Cricket: The Netherlands fall short despite de Leede’s masterclass  

Photo: KNCB via Twitter
Photo: KNCB/ Gerhard van der Laarse

Brief scores: New Zealand 148-7 (Guptill 45, Neesham 32, Ahmad 2-15) beat Netherlands 132 (de Leede 66, Edwards 20, Tickner 4-27) by 16 runs

Career-best T20I figures for Blair Tickner (4-27) and Ben Sears (3-22) sealed a 16-run victory for New Zealand as they comfortably defended a below-par total of 148 on a tricky surface against the Netherlands in the first T20I at Voorburg.

On a two-paced wicket with uneven bounce, batting proved to be far from an easy task. If it was trial by spin for the visitors, it took a successful short-ball ploy in response to undo the Dutch on a cloudy evening.

The Netherlands opted for a spin-heavy strategy on a sluggish surface as left-arm spinners Tim Pringle and Clayton Floyd sent down four overs in the powerplay after New Zealand won the toss and opted to bat first. The move paid off as Pringle accounted for opener Finn Allen’s wicket in the third over, caught at mid-on, before No. 3 Dane Cleaver skied a Floyd delivery to Bas de Leede in the sixth over.


The spinners, including leg-spinner Shariz Ahmad (2-15), kept the run-flow in check as boundaries dried up in the middle-overs. Martin Guptill looked ominous with a 36-ball 45 but failed to clear the leg-side boundary in the 14th over trying to up the ante handing debutant Ryan Klein his maiden T20I scalp. 19-year-old Ahmad piled on more misery for the visitors as he dismissed Daryl Mitchell, caught at long-on, and Glenn Phillips, caught and bowled, to reduce them to 95-5 in the 15th over.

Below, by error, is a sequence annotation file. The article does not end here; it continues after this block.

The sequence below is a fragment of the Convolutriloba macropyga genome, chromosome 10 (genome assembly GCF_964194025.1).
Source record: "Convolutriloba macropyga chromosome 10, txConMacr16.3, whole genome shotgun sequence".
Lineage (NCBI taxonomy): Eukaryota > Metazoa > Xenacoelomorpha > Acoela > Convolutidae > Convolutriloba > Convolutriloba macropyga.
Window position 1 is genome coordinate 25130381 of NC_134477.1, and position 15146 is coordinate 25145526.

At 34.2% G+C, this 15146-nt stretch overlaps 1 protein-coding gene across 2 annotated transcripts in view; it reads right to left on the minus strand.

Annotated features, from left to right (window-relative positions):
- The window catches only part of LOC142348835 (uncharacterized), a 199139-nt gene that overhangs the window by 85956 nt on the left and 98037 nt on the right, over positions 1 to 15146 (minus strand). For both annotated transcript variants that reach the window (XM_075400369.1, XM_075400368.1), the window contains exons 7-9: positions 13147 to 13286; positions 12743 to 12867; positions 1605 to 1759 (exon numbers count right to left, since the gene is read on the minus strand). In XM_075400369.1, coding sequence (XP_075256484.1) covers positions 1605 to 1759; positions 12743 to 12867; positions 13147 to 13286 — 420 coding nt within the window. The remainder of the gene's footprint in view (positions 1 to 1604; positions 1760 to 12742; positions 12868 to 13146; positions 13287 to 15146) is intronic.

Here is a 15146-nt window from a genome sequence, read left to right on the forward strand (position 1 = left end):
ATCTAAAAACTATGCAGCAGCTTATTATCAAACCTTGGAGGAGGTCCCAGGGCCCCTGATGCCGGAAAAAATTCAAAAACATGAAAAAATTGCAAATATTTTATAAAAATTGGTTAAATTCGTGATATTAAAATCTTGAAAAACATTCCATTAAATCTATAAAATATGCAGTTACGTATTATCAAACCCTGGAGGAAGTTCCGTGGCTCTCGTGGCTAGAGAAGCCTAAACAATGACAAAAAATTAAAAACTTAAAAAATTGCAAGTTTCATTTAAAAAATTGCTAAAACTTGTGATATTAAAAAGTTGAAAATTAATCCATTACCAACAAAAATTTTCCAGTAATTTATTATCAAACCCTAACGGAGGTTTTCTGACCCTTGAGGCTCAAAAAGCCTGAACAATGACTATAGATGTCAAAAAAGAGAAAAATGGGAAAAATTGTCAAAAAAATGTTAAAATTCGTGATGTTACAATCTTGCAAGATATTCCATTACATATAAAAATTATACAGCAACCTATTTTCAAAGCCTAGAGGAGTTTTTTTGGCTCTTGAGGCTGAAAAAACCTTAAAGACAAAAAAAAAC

Jimmy Neesham went all guns blazing from the get-go as he punished full deliveries from Logan van Beek in the 17th over to tonk a 17-ball 32, a knock that featured two boundaries and as many sixes. One of the key positives for the Dutch was their high-quality fielding and a fine example of that was de Leede timing his jump to perfection at deep mid-wicket boundary to snaffle Neesham’s powerful crack off a van Beek full-toss to cut short his assault.

However, it did little to deter Ish Sodhi’s resolve who landed blows in the penultimate over to hoist Floyd twice over the square leg boundary for two sixes and a four to take 20 runs off it and ensure the Blackcaps pushed towards the 150-mark. In the end, it proved to be more than enough despite finishing on 148-7.

Bas de Leede led the Dutch chase with a valiant 52-ball 66, his third T20I half-century, to continue a stellar run of form from the T20 World Cup Qualifiers but found little support from the other end. As many as five batters fell to short or back-of-a-length deliveries, a long-standing weakness against pace brutally exposed on their winless tour to New Zealand in March.

Difficult pitch

On a pitch that demanded patience and for batters to strike a balance between strike-rotation and big shots, de Leede crafted a composed knock born out of conviction while others committed to desperation. He soaked up the pressure when the ball was moving around and belted drives and pulls when the opportunity presented itself.

Barring a 49-run partnership between de Leede and captain Scott Edwards (20), who chipped in with two boundaries and a six, it seemed that the Dutch were playing catch-up all along after being reduced to 15-3. Klein was the only other batter to register a double-digit score before the hosts were shot out for 132 with three deliveries unused.

‘The bowlers played their role. I thought 148, at the end of the day, was probably below par,’ said Edwards at the post-match presentation. ‘The wicket was a little bit tricky. I thought we were in the game but they (New Zealand) bowled really well upfront and put us behind the eight-ball. Bas played an unbelievable innings but we just couldn’t get there.’

The two sides meet again on Friday for the second and final T20I of the series.

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